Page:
Tower of Hanoi
This test assesses the child’s ability to organize, plan and correctly sequence the required steps from the provided information to solve a problem. Designed for ages 5 and above, this test also assesses working memory and inhibition. A set of instructions is given to the child to follow to construct a tower from beads or disks (e.g. without placing a bigger disk on a smaller disk, completely move tower from position A to position C in 7 steps).
Wisconsin Card Sorting Test
Designed for children aged 7 and above, this test is designed to test a child’s ability to shift from one task to another. This test also assesses formation of ideas and thoughts. This test usually lasts for around 15-20 minutes and the child is presented with a set of stimulus cards and is asked to match cards, but is not provided with rules to match each card (eg. on the basis of color, shape etc.). Each card is different, figures are varied, and the child has to come up with the strategies to match the cards. Only right/ wrong answers are provided by the evaluator.
Apart from these strategies, work samples of children, including but not limited to school work, homework, class projects, drawings and other craft items are also used to analyze the extent of executive dysfunction faced by a child.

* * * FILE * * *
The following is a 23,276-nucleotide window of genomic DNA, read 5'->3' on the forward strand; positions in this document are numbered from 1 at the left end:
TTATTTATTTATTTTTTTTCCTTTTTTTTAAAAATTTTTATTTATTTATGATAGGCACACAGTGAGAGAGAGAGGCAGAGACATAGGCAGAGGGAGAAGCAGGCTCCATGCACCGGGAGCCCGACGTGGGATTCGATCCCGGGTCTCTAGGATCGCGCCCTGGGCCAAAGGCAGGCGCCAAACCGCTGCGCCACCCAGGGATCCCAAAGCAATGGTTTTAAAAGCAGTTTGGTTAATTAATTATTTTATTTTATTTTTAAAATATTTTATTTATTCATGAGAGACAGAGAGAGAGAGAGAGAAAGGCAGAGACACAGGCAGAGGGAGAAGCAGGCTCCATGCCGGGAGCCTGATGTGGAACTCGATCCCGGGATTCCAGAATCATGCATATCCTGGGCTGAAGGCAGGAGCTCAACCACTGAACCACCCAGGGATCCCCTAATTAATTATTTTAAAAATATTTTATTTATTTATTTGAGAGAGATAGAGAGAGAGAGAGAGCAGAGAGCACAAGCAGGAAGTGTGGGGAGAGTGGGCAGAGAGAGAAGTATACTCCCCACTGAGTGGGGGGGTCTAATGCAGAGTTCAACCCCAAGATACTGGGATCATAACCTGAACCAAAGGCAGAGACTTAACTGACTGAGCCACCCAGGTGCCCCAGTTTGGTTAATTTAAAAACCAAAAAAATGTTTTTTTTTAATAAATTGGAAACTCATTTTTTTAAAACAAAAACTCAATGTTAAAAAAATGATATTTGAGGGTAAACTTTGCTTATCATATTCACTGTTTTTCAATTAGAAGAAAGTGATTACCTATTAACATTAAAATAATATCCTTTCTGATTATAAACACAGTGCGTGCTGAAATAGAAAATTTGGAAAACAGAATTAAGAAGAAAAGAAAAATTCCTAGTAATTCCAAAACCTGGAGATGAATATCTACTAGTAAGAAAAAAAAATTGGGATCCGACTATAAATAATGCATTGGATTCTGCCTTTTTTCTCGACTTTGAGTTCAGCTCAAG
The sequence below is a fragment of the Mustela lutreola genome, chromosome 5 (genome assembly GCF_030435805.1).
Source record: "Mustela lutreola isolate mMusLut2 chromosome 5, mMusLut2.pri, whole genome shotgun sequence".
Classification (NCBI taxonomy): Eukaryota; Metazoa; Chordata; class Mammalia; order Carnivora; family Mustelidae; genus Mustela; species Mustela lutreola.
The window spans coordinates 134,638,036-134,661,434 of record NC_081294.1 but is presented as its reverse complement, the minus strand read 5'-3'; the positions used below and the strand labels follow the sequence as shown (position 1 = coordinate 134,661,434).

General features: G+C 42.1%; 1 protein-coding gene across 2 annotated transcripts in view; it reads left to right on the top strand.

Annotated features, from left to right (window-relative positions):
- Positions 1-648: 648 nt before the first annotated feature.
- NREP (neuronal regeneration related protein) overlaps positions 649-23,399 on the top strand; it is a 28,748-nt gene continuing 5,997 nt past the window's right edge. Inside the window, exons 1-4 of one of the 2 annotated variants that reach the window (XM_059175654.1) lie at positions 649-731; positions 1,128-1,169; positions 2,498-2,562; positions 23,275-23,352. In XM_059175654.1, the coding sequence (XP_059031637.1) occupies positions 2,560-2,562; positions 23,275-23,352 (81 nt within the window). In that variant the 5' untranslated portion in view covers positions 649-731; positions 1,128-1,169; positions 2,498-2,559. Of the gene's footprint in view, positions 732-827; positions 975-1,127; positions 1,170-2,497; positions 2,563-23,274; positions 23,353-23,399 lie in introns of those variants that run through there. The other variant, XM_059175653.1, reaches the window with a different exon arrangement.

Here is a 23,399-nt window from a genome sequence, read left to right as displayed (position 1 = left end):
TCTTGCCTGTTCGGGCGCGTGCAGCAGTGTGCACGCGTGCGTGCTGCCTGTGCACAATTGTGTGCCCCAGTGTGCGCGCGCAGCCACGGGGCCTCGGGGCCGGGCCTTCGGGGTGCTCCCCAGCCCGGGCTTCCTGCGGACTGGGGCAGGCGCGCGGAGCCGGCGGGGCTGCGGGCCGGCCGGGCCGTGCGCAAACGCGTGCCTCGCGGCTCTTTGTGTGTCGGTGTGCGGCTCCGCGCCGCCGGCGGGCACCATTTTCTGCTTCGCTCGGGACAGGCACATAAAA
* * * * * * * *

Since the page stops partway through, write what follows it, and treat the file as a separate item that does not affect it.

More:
These testing strategies are not exhaustive but are just a handful approaches used by specialists to understand the level and intensity of executive dysfunction faced by a child in question. Hence assessments have to be fully understood by parents and caregivers before comprehending their intensity. Also, prudence must be exercised whilst correlating the results of assessments to functional and clinical behaviors. Assessments are not rigid structures that define a child’s future, but rather a yardstick that measures their progress.
The final part of this series will focus on understanding the various intervention approaches used by therapists/specialists to develop and improve executive functions.
About the Author
Kavita Murthi, OTR, FHEA, MSc (OT) is a Board certified Occupational Therapist originally from India. After completing her undergraduate studies she moved to the UK to pursue her Masters in Occupational Therapy from Scotland. She received the title of “Fellow” from the Higher Education Academy, UK for her contributions towards education. Moving back to Mumbai, India, Kavitha worked worked extensively with children with developmental challenges in an outpatient community setting. Here, she worked with children with various developmental challenges and helped provide therapeutic interventions using evidence based strategies. Kavitha recently moved to Boston after getting married and is enjoying her time travelling, writing and volunteering.